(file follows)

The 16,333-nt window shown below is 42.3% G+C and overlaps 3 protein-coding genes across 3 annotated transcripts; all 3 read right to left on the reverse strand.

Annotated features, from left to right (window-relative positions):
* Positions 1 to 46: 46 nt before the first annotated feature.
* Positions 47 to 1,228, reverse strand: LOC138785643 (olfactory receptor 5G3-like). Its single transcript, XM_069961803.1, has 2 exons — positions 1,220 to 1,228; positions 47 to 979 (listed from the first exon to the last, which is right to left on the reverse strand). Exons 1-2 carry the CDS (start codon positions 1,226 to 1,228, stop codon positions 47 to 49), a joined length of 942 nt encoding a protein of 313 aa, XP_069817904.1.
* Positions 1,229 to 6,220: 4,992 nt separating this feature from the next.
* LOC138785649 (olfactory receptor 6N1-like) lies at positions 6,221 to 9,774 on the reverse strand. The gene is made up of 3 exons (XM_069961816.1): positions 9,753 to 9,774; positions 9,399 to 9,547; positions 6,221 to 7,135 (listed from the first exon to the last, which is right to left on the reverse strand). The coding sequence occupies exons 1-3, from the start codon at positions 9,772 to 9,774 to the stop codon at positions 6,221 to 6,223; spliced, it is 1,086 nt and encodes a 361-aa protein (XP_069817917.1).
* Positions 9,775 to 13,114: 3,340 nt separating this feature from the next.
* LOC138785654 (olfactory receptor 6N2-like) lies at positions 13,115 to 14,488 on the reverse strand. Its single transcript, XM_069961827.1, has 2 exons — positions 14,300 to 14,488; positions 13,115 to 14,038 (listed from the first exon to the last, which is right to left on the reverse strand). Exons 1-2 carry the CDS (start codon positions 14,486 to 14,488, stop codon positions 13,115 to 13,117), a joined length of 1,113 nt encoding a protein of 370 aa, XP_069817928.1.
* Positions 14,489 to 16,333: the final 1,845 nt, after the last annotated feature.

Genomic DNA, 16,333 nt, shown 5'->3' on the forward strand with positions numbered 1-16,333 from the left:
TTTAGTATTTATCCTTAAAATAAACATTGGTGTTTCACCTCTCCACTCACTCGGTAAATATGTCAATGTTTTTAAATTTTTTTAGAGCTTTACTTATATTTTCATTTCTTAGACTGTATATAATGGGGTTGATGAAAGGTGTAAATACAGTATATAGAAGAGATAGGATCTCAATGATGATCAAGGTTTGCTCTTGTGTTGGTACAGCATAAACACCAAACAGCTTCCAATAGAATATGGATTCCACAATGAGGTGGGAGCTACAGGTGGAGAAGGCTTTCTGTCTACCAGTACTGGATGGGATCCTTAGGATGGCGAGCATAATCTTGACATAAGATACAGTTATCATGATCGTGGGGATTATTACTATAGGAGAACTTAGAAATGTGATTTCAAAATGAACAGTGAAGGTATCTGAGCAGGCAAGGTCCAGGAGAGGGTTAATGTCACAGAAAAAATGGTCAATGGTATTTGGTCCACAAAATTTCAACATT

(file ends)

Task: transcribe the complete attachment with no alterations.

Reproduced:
The 16,333-nt window shown below is 42.3% G+C and overlaps 3 protein-coding genes across 3 annotated transcripts; all 3 read right to left on the reverse strand.

Annotated features, from left to right (window-relative positions):
* Positions 1 to 46: 46 nt before the first annotated feature.
* Positions 47 to 1,228, reverse strand: LOC138785643 (olfactory receptor 5G3-like). Its single transcript, XM_069961803.1, has 2 exons — positions 1,220 to 1,228; positions 47 to 979 (listed from the first exon to the last, which is right to left on the reverse strand). Exons 1-2 carry the CDS (start codon positions 1,226 to 1,228, stop codon positions 47 to 49), a joined length of 942 nt encoding a protein of 313 aa, XP_069817904.1.
* Positions 1,229 to 6,220: 4,992 nt separating this feature from the next.
* LOC138785649 (olfactory receptor 6N1-like) lies at positions 6,221 to 9,774 on the reverse strand. The gene is made up of 3 exons (XM_069961816.1): positions 9,753 to 9,774; positions 9,399 to 9,547; positions 6,221 to 7,135 (listed from the first exon to the last, which is right to left on the reverse strand). The coding sequence occupies exons 1-3, from the start codon at positions 9,772 to 9,774 to the stop codon at positions 6,221 to 6,223; spliced, it is 1,086 nt and encodes a 361-aa protein (XP_069817917.1).
* Positions 9,775 to 13,114: 3,340 nt separating this feature from the next.
* LOC138785654 (olfactory receptor 6N2-like) lies at positions 13,115 to 14,488 on the reverse strand. Its single transcript, XM_069961827.1, has 2 exons — positions 14,300 to 14,488; positions 13,115 to 14,038 (listed from the first exon to the last, which is right to left on the reverse strand). Exons 1-2 carry the CDS (start codon positions 14,486 to 14,488, stop codon positions 13,115 to 13,117), a joined length of 1,113 nt encoding a protein of 370 aa, XP_069817928.1.
* Positions 14,489 to 16,333: the final 1,845 nt, after the last annotated feature.

Genomic DNA, 16,333 nt, shown 5'->3' on the forward strand with positions numbered 1-16,333 from the left:
TTTAGTATTTATCCTTAAAATAAACATTGGTGTTTCACCTCTCCACTCACTCGGTAAATATGTCAATGTTTTTAAATTTTTTTAGAGCTTTACTTATATTTTCATTTCTTAGACTGTATATAATGGGGTTGATGAAAGGTGTAAATACAGTATATAGAAGAGATAGGATCTCAATGATGATCAAGGTTTGCTCTTGTGTTGGTACAGCATAAACACCAAACAGCTTCCAATAGAATATGGATTCCACAATGAGGTGGGAGCTACAGGTGGAGAAGGCTTTCTGTCTACCAGTACTGGATGGGATCCTTAGGATGGCGAGCATAATCTTGACATAAGATACAGTTATCATGATCGTGGGGATTATTACTATAGGAGAACTTAGAAATGTGATTTCAAAATGAACAGTGAAGGTATCTGAGCAGGCAAGGTCCAGGAGAGGGTTAATGTCACAGAAAAAATGGTCAATGGTATTTGGTCCACAAAATTTCAACATT